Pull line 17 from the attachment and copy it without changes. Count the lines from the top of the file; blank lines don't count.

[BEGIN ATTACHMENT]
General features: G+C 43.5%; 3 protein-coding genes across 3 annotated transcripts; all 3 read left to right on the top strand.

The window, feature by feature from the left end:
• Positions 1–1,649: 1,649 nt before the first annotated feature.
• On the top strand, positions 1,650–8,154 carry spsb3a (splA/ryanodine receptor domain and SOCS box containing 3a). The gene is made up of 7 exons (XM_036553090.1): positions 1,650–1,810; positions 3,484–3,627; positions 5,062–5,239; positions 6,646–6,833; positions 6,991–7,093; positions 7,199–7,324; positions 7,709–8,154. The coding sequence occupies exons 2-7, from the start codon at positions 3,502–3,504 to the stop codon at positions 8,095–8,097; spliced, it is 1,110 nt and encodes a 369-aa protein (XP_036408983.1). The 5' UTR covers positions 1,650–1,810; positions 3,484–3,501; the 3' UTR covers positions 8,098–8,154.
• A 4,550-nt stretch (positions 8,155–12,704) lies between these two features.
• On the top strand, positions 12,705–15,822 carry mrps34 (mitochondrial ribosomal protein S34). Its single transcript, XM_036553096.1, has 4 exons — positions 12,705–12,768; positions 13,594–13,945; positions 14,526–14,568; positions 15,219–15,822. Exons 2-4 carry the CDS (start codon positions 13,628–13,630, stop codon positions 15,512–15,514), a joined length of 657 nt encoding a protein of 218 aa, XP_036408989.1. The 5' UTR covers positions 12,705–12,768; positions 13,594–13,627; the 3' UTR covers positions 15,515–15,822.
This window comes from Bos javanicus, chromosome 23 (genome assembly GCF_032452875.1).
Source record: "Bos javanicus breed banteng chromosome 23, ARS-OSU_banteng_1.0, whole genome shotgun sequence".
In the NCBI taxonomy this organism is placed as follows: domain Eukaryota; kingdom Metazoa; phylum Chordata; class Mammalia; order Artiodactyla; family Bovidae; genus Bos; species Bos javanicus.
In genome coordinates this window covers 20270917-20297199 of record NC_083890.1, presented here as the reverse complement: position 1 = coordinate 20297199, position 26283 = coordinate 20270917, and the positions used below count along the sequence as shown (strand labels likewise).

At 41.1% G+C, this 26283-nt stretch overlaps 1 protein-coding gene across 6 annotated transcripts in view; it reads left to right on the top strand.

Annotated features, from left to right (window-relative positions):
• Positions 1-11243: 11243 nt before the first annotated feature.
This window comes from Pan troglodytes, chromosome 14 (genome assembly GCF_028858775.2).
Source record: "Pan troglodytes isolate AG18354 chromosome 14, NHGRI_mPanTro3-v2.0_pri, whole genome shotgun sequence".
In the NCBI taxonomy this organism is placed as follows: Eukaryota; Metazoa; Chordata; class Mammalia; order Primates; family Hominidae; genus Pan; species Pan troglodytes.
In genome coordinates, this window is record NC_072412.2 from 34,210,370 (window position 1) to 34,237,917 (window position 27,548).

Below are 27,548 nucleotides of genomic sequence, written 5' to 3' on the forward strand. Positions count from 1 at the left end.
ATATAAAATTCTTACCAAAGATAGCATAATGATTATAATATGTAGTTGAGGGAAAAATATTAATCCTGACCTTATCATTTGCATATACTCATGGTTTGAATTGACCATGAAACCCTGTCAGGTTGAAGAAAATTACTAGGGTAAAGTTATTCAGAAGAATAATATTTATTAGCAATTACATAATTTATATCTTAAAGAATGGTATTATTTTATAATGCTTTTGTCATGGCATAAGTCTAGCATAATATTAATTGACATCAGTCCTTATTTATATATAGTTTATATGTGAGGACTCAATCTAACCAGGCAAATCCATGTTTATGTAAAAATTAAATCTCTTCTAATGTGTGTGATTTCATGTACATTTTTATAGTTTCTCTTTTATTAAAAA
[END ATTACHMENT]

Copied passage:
In genome coordinates, this window is record NC_072412.2 from 34,210,370 (window position 1) to 34,237,917 (window position 27,548).